Muslims complain; disabled vet tossed from skydiving center
A veteran disabled in Afghanistan is ejected from a skydiving center.
Why? Because some soldiers from Qatar complain about his “infidel” tattoo.
Another blow for sharia. Another blow against free speech.
Here is a follow-up article which appeared on the Act! for America Website to the story above. The full blog can be accessed here: the blog account we posted yesterday.
April 10, 2013
Free speech and a vet’s tattoo: What we can learn about threats to free speech from the incident at the skydiving center
by Guy Rodgers,
Wow! So many of you called and emailed the skydiving center at Lake Wales Monday and Tuesday that their voice mail box completely filled up and their phone was constantly busy.
But some of you did get through, and you emailed us regarding what you were told by the center.
Yesterday morning, I decided to call the center myself, because some of what you were told differed with the the blog account we posted yesterday. This email is a little longer than normal but I’m persuaded you’ll want to know what I learned.
I talked to two people for more than an hour, one of whom was the manager who handled the incident in question. I asked a lot of questions in order to better understand their perspective on what happened.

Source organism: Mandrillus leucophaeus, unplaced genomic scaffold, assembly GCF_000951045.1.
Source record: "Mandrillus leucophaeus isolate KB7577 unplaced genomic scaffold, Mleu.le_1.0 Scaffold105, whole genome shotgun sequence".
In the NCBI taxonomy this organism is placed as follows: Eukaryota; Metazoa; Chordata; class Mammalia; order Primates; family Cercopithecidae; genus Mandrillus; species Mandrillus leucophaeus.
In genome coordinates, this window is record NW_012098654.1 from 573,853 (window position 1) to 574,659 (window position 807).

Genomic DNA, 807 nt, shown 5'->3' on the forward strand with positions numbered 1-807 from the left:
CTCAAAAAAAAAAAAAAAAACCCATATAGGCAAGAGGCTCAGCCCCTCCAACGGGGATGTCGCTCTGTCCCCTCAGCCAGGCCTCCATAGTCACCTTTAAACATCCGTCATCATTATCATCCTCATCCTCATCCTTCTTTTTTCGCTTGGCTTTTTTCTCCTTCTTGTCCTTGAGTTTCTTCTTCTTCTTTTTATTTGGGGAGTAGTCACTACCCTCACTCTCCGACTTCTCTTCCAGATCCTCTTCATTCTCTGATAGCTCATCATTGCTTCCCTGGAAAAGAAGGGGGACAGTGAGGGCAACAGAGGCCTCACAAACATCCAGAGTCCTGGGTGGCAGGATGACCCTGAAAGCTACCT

Here’s what I was able to confirm.
1) A Qatari military officer complained to someone on the skydiving center staff about the vet who had the tattoo that said “infidel.”
2) The person who received the complaint brought the vet back into the office of the manager, where the three of them met privately.
3) The vet was asked to cover up his tattoo, with duct tape if necessary.
4) The vet refused.
At this point the stories differ. The vet claimed on his blog he was told to leave. The manager claims she never told the vet to leave, that he voluntarily decided to leave and said he would take his business elsewhere.
With no other witnesses it’s impossible to know which version is correct. Perhaps the manager implied to the vet that it would be better if he left. Perhaps the vet misunderstood what the manager was saying.
Someone posted on our Facebook page that he has asked repeatedly if the vet was allowed to “manifest a load,” but has not gotten an answer from the business. His point was that the vet may not have been asked to leave but if he wasn’t allowed to do a jump that amounts to the same thing.
But actually, whether the vet was told to leave or left voluntarily isn’t the issue.
The issue is this: The vet was asked to silence his freedom of speech because a Muslim soldier from another country was “offended.”